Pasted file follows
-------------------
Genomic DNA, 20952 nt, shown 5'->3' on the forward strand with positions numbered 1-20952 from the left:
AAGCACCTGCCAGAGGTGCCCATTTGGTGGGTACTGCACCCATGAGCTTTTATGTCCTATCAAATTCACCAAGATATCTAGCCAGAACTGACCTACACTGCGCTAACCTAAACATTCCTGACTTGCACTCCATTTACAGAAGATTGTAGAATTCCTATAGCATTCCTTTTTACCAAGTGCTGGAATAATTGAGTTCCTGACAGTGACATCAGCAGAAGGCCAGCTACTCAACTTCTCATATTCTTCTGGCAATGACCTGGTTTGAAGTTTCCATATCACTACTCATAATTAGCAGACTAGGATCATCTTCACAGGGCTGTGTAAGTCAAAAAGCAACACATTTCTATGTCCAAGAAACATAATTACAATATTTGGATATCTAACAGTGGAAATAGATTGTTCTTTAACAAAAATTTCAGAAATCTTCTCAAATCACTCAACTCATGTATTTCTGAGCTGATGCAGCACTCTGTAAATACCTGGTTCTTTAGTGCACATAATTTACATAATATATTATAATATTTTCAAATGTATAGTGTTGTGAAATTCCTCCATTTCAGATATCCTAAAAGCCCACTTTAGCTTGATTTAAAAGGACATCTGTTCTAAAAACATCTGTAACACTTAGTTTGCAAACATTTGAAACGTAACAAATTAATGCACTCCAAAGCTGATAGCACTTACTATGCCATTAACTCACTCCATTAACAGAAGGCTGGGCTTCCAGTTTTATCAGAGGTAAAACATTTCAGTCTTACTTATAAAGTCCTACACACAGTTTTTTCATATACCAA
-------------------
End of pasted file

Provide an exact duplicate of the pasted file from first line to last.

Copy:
Genomic DNA, 20952 nt, shown 5'->3' on the forward strand with positions numbered 1-20952 from the left:
AAGCACCTGCCAGAGGTGCCCATTTGGTGGGTACTGCACCCATGAGCTTTTATGTCCTATCAAATTCACCAAGATATCTAGCCAGAACTGACCTACACTGCGCTAACCTAAACATTCCTGACTTGCACTCCATTTACAGAAGATTGTAGAATTCCTATAGCATTCCTTTTTACCAAGTGCTGGAATAATTGAGTTCCTGACAGTGACATCAGCAGAAGGCCAGCTACTCAACTTCTCATATTCTTCTGGCAATGACCTGGTTTGAAGTTTCCATATCACTACTCATAATTAGCAGACTAGGATCATCTTCACAGGGCTGTGTAAGTCAAAAAGCAACACATTTCTATGTCCAAGAAACATAATTACAATATTTGGATATCTAACAGTGGAAATAGATTGTTCTTTAACAAAAATTTCAGAAATCTTCTCAAATCACTCAACTCATGTATTTCTGAGCTGATGCAGCACTCTGTAAATACCTGGTTCTTTAGTGCACATAATTTACATAATATATTATAATATTTTCAAATGTATAGTGTTGTGAAATTCCTCCATTTCAGATATCCTAAAAGCCCACTTTAGCTTGATTTAAAAGGACATCTGTTCTAAAAACATCTGTAACACTTAGTTTGCAAACATTTGAAACGTAACAAATTAATGCACTCCAAAGCTGATAGCACTTACTATGCCATTAACTCACTCCATTAACAGAAGGCTGGGCTTCCAGTTTTATCAGAGGTAAAACATTTCAGTCTTACTTATAAAGTCCTACACACAGTTTTTTCATATACCAA